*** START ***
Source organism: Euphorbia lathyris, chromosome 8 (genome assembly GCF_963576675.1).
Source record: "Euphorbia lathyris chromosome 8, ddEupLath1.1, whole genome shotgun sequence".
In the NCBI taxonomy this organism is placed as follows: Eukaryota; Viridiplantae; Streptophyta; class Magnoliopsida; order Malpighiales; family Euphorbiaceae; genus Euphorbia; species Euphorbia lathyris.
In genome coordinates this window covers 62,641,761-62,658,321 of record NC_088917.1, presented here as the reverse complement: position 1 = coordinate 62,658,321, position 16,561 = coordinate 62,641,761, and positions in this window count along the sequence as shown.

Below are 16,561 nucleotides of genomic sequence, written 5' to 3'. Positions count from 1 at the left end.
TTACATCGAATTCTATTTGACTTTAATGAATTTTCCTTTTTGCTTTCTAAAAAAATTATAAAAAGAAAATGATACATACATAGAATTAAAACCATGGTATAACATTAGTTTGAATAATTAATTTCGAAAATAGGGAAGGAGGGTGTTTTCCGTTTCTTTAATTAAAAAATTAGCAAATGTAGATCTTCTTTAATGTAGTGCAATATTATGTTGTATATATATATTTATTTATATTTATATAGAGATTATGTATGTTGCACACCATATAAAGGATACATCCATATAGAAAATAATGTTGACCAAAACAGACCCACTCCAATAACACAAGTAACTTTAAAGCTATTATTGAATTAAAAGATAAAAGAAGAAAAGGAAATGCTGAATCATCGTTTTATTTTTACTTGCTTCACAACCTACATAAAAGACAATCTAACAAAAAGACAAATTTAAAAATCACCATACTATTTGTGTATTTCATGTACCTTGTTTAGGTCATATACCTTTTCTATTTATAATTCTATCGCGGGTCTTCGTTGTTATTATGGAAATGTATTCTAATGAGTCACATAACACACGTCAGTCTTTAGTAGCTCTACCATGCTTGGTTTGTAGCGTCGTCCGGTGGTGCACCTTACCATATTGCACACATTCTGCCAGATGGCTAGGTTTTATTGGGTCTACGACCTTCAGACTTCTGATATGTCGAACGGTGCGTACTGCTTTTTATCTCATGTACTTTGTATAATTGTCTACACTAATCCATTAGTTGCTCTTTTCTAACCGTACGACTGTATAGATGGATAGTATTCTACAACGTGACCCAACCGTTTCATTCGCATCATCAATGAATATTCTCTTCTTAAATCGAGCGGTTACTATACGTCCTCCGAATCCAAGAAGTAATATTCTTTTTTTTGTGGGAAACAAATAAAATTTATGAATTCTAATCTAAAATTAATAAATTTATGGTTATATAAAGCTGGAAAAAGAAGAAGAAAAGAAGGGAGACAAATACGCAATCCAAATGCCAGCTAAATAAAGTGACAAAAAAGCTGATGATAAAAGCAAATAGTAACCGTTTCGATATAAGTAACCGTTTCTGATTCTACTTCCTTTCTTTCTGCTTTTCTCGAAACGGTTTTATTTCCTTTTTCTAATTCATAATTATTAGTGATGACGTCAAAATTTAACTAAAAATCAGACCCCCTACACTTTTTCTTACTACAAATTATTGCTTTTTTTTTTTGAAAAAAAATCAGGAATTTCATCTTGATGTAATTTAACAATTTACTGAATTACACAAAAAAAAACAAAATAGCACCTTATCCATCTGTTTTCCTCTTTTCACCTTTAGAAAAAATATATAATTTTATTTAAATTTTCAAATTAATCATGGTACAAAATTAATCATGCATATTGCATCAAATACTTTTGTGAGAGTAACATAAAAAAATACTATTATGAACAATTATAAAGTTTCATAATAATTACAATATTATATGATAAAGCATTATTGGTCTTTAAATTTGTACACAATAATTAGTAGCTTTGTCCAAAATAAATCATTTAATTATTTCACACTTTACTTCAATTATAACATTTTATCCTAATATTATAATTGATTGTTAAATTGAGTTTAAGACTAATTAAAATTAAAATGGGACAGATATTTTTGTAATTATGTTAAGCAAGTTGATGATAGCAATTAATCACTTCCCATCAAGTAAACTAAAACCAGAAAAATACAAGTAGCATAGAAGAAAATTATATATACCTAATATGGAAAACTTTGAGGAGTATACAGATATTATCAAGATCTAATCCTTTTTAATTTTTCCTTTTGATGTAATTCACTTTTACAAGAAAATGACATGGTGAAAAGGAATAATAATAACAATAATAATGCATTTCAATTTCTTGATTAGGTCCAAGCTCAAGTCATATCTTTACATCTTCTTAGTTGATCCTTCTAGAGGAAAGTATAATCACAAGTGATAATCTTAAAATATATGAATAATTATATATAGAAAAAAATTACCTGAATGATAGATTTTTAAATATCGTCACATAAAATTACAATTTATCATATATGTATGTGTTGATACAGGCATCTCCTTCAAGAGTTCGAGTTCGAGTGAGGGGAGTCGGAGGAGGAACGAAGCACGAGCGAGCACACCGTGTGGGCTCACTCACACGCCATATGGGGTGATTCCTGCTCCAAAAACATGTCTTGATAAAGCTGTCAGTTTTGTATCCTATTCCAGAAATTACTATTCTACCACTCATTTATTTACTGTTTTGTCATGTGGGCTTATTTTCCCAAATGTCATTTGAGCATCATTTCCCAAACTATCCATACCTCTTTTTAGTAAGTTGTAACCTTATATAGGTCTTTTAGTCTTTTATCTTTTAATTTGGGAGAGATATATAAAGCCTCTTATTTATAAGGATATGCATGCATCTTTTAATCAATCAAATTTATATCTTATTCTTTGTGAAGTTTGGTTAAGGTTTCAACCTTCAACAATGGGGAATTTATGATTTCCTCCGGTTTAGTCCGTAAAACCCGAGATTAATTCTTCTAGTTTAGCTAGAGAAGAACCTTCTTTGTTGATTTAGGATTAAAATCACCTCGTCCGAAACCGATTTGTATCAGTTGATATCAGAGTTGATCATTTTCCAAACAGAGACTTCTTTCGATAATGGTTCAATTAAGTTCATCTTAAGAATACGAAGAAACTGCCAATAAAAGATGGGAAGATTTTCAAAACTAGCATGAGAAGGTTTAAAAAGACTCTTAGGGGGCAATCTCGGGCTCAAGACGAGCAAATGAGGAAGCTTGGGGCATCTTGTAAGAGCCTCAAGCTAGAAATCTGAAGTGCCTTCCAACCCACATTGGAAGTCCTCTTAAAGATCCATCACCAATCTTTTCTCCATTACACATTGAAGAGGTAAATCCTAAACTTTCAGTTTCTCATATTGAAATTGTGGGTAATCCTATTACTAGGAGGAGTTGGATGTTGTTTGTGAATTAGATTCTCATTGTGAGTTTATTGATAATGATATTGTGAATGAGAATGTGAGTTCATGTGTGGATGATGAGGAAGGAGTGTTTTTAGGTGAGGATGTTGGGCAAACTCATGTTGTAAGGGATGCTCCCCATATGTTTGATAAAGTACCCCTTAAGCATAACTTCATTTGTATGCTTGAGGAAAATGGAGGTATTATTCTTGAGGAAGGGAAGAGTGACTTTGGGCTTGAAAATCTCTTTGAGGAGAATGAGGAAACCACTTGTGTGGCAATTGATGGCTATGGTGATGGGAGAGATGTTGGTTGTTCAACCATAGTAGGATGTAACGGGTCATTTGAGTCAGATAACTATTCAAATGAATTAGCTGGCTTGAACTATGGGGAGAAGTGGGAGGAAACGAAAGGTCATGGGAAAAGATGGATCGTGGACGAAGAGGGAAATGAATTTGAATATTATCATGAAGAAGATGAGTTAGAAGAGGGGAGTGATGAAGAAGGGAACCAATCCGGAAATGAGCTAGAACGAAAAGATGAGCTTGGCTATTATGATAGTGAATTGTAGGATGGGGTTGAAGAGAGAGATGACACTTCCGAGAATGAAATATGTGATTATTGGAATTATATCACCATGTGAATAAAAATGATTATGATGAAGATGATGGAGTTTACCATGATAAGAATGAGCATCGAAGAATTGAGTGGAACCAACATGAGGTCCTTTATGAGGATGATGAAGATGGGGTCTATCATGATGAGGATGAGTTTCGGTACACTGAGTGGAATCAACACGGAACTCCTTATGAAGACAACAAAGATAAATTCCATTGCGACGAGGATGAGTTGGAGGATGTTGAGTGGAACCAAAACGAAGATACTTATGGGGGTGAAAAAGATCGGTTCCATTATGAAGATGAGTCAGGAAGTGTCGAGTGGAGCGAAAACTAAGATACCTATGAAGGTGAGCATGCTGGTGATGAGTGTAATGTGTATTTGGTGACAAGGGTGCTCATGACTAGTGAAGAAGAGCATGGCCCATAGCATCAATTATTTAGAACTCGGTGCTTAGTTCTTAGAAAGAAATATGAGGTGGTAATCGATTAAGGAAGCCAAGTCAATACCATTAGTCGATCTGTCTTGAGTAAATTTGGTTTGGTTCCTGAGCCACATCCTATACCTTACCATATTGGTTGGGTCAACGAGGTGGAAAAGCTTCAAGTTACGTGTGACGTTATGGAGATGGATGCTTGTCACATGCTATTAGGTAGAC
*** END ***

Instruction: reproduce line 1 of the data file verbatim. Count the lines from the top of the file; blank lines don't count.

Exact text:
Source organism: Euphorbia lathyris, chromosome 8 (genome assembly GCF_963576675.1).